|Nikon D3100« »||4.9 in||3.8 in||3.0 in||17.8 oz||550||n||Aug 2010||599||-||Nikon D3100|
|Nikon D300S« »||5.8 in||4.5 in||3.2 in||33.1 oz||950||Y||Jul 2009||1,799||-||Nikon D300S|
|Nikon D90« »||5.2 in||4.1 in||3.0 in||24.8 oz||850||n||Aug 2008||1,299||-||Nikon D90|
|Nikon D300« »||5.8 in||4.5 in||2.9 in||32.6 oz||1000||Y||Aug 2007||1,799||-||Nikon D300|
|Nikon D200« »||5.8 in||4.4 in||2.9 in||32.5 oz||400||Y||Nov 2005||1,699||-||Nikon D200|
|Sony RX100 IV« »||4.0 in||2.3 in||1.6 in||10.5 oz||280||n||Jun 2015||999||-||Sony RX100 IV|
|Sony A5000« »||4.3 in||2.5 in||1.4 in||9.5 oz||420||n||Jan 2014||449||-||Sony A5000|
|Sony A6000« »||4.7 in||2.6 in||1.8 in||12.1 oz||360||n||Feb 2014||599||-||Sony A6000|
|Sony NEX-3N« »||4.3 in||2.4 in||1.4 in||9.5 oz||480||n||Feb 2013||499||-||Sony NEX-3N|
|Sony RX100« »||4.0 in||2.3 in||1.4 in||8.5 oz||330||n||Jun 2012||649||-||Sony RX100|
|Note: Measurements and pricing do not include easily detachable parts, such as interchangeable lenses or optional viewfinders.|
The price is, of course, an important factor in any camera decision. The retail prices at the time of the camera’s release place the model in the market relative to other models in the producer’s line-up and the competition. The A5100 was launched at a markedly lower price (by 63 percent) than the D7000, which puts it into a different market segment. Normally, street prices remain initially close to the MSRP, but after a couple of months, the first discounts appear. Later in the product cycle and, in particular, when the replacement model is about to appear, further discounting and stock clearance sales often push the camera price considerably down.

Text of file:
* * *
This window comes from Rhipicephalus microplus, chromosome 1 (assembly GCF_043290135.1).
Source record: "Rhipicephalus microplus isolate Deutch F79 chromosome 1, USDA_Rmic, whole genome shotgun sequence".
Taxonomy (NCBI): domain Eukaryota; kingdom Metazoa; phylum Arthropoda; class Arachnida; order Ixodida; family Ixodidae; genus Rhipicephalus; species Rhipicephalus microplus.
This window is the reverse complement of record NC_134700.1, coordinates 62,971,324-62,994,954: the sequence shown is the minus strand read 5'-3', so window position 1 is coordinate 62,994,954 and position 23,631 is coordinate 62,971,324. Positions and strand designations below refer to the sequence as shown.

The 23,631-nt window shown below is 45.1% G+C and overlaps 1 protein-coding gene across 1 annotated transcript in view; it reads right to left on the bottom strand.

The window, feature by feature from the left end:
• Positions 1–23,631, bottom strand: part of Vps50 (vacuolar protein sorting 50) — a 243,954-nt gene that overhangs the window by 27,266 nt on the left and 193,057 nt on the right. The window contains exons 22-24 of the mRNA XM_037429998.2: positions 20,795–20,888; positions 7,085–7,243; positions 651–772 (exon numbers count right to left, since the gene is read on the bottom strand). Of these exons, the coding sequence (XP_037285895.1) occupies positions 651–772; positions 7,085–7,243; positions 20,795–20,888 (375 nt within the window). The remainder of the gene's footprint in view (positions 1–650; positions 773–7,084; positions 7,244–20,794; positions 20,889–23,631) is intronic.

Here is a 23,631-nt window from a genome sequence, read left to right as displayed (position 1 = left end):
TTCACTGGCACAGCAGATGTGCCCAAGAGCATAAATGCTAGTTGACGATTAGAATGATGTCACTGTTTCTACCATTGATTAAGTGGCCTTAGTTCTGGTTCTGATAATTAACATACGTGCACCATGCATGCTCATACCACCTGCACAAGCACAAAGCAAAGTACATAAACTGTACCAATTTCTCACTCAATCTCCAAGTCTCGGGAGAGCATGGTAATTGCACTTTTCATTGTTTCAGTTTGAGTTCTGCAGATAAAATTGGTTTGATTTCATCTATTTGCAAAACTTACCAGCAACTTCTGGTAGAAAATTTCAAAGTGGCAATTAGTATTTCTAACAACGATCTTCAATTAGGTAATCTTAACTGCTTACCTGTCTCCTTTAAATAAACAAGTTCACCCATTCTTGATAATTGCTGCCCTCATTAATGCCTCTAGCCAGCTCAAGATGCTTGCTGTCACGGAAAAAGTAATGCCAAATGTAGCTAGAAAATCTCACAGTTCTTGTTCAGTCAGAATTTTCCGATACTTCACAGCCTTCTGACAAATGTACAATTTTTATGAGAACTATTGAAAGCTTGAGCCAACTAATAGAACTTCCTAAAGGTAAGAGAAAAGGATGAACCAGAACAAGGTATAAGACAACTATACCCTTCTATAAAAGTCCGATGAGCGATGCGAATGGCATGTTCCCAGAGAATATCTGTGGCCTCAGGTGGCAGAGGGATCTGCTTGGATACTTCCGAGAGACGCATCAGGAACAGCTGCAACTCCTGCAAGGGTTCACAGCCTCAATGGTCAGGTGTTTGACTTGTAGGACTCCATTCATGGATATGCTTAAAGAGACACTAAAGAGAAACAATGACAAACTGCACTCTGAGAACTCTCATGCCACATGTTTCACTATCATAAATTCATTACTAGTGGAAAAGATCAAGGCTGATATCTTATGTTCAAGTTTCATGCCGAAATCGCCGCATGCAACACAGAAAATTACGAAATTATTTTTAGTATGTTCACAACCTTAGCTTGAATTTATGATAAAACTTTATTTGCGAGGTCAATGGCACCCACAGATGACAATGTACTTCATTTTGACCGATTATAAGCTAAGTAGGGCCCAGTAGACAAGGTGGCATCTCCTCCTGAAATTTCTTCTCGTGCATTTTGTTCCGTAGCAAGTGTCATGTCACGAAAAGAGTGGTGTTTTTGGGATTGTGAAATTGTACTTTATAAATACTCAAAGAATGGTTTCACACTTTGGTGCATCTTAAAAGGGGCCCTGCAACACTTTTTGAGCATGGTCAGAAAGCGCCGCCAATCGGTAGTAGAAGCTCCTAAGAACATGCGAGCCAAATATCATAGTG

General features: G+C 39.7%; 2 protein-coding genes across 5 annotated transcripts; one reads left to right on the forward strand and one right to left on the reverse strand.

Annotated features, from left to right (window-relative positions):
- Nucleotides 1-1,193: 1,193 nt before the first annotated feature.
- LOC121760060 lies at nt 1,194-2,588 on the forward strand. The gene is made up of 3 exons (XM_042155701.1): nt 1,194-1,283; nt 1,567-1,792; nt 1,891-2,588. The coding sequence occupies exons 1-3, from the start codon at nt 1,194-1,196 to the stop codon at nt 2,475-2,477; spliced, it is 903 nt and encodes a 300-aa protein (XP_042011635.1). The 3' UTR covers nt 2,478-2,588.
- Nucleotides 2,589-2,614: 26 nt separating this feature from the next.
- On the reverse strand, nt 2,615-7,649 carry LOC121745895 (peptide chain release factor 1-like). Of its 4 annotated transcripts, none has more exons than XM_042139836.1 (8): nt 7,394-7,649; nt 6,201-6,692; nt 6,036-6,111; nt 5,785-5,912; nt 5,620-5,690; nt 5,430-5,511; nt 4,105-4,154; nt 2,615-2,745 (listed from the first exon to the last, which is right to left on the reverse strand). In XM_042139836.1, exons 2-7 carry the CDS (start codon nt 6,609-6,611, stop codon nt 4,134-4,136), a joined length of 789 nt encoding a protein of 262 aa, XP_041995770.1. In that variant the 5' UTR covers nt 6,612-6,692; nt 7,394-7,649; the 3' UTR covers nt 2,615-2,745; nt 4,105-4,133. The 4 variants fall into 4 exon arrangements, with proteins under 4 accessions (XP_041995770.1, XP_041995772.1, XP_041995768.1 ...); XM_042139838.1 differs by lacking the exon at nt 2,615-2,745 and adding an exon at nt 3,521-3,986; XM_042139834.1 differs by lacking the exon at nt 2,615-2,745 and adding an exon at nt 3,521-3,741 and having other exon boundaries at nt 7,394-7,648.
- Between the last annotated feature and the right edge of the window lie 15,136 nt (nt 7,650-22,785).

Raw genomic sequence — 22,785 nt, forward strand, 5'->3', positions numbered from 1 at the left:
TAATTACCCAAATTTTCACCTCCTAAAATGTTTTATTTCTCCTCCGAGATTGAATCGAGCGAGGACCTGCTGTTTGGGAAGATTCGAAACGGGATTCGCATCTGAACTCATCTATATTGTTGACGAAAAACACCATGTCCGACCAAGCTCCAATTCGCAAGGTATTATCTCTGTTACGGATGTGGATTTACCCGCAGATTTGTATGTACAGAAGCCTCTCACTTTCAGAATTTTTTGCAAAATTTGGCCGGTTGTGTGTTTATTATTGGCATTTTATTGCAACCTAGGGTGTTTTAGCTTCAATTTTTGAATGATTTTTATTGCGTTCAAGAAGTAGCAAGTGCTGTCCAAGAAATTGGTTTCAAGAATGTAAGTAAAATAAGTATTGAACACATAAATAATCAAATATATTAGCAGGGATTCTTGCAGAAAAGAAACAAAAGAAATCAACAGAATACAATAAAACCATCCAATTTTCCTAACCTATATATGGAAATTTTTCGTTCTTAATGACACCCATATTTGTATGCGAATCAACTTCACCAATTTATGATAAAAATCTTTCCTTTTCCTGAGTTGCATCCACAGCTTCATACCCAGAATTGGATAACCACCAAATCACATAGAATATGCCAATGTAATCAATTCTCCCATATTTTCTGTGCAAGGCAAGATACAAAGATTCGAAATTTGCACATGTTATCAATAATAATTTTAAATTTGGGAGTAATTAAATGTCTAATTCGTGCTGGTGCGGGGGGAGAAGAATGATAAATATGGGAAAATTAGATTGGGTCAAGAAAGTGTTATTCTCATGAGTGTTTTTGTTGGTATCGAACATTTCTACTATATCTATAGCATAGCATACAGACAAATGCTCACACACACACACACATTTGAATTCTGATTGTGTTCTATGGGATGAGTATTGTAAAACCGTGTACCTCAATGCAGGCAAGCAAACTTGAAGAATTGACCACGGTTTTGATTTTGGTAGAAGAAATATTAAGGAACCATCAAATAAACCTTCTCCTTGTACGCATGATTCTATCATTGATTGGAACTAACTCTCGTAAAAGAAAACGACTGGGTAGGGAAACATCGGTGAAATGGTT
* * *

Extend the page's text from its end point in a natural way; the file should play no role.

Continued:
Sensor comparison: Nikon D7000 vs Sony A5100
The size of the imaging sensor is a crucial determinant of image quality. All other things equal, a large sensor will have larger individual pixel-units that offer better low-light sensitivity, wider dynamic range, and richer color-depth than smaller pixels in a sensor of the same technological generation. Moreover, a large sensor camera will give the photographer more control over depth-of-field in the image and, thus, the ability to better isolate a subject from the background. On the downside, larger sensors tend to be associated with larger, more expensive camera bodies and lenses.
Both cameras under consideration feature an APS-C sensor, but their sensors differ slightly in size. The sensor area in the A5100 is 1 percent smaller. They nevertheless have the same format factor of 1.5. Both cameras have a native aspect ratio (sensor width to sensor height) of 3:2.
Despite having a slightly smaller sensor, the A5100 offers a higher resolution of 24 megapixels, compared with 16.1 MP of the D7000. This megapixels advantage comes at the cost of a higher pixel density and a smaller size of the individual pixel (with a pixel pitch of 3.91μm versus 4.80μm for the D7000). However, it should be noted that the A5100 is much more recent (by 3 years and 11 months) than the D7000, and its sensor will have benefitted from technological advances during this time that make it possible to gather light more efficiently.
The resolution advantage of the Sony A5100 implies greater flexibility for cropping images or the possibility to print larger pictures. The maximum print size of the A5100 for good quality output (200 dots per inch) amounts to 30 x 20 inch or 76.2 x 50.8 cm, for very good quality (250 dpi) 24 x 16 inch or 61 x 40.6 cm, and for excellent quality (300 dpi) 20 x 13.3 inch or 50.8 x 33.9 cm. The corresponding values for the Nikon D7000 are 24.6 x 16.3 inch or 62.6 x 41.5 cm for good quality, 19.7 x 13.1 inch or 50.1 x 33.2 cm for very good quality, and 16.4 x 10.9 inch or 41.7 x 27.6 cm for excellent quality prints.
The A5100 has on-sensor phase detect pixels, which results in fast and reliable autofocus acquisition even during live view operation.
The Nikon D7000 has a native sensitivity range from ISO 100 to ISO 6400, which can be extended to ISO 100-25600. The corresponding ISO settings for the Sony Alpha A5100 are ISO 100 to ISO 25600 (no boost).